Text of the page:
When we use the word compassion, in one way it is a word that touches our heart deeply. We feel that it somehow takes our breath completely to think about it. On the other hand sometimes we use the word compassion so much that it begins to numb us. We lose the value and the meaning of the word, and instead of taking our breath away it becomes some kind of lukewarm water. I think that is our problem. The essence, the bottom line of Buddha’s teaching, boils down to two things: one is compassion, the other is wisdom.
Compassion is such a wonderful tool, such a wonderful way of not only improving ourselves, but also improving everybody. If it becomes lukewarm, it is not good. So we have to take care that it does not go that way. Buddhist teachings normally say the buddhadharma is what really makes one’s mind kind and useful. We say it is the best method to tame our wild, crazy mind. But when that best tool, that best way to tame our mind, becomes lukewarm, then it becomes difficult to make any progress. Judging from our way of thinking, when the word compassion becomes that way, it may be harmful for us, because compassion is the thing that lets us feel the pains, miseries and sufferings of people—mentally, emotionally, physically.
Compassion is something wonderful, but if that word is overused it becomes just a buzzword. That is what Allen Ginsberg told me once. I did not know what the meaning of buzzword was at that time. We were sitting on a stage. Something like 4,000 people were watching. I just sort of smiled a little bit and tried to get out of the situation, but the moment we were off the stage Allen said, “I do not think you heard what I said; I said, buzzword. I said, “Well, I heard the sound, but I do not know what it means.” He said, “I thought so.” So he gave me a long history about the origin of the word. He said it comes from Brooklyn, and this and that. He was very kind in that way.
At every opportunity Allen tried to explain to me each English word—what its equivalent is in Latin, what it means, and how it was picked up in English. When I regretted not having learnt more, it was too late. That is how life is. We all do that anyway. When the opportunity is there we cannot take it. When we finally realize it, it is too late. That is why, before I use the word compassion too much, I want you to know that it has to be heartfelt compassion. The ultimate unlimited unconditioned compassion and love is what Buddhists call bodhimind: the mind that seeks total enlightenment for the benefit of all beings.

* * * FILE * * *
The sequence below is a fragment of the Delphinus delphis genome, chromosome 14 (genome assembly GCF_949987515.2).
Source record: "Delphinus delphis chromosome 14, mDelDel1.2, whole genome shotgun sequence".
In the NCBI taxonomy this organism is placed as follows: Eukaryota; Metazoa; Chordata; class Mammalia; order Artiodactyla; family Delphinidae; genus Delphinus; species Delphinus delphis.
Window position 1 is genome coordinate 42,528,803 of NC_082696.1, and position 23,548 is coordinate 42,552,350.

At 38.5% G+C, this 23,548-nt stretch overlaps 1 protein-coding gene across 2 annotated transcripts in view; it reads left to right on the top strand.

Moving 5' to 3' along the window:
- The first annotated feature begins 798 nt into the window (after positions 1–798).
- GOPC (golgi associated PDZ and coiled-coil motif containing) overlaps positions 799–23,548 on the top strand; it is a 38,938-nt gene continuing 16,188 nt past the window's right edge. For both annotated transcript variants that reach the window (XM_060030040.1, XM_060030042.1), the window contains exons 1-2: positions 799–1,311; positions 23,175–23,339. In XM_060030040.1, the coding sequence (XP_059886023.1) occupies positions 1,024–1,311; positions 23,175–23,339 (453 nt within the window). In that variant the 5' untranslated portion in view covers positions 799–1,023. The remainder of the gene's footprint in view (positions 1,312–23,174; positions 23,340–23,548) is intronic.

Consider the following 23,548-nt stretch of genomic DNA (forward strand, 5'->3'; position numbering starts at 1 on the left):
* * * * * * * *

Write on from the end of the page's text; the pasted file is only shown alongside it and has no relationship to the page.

When I say bodhimind, I am referring to the mind that wants to be perfect. Bodhimind is unlimited, unconditioned compassion and love. Why do I say unconditioned? Because that mind does not raise the question, “What is in there for me?” That question comes out of our ego, our selfish thoughts, our self-interest. I am not saying we should ignore ourselves completely, but we shouldn’t give undue priority to self- interest. That is why compassion and love should not be conditioned in a way where you think, “If you do this for me, I will do that for you.”
We have a lot of limits, but bodhimind should not be limited. It should be for all living beings. That is almost impossible, right? Yes, it is almost impossible. However, the capacity of our mind is such that we can make every impossible thing possible. The human mind is fantastic. There is no equivalent. This is not a modern statement: it is what Buddha showed us 2,600 years ago and is continuously showing. When we are able to use it, there is no limit to what our mind can achieve. If we have the know-how and the will to do it, then unlimited, unconditioned compassion is possible for our mind. It requires that we put effort in. All these meditations, all these practices are meant for this.
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Excerpt from The Four Mindfulnesses by Gelek Rimpoche, From Jewel Heart International’s Digital Dharma Archives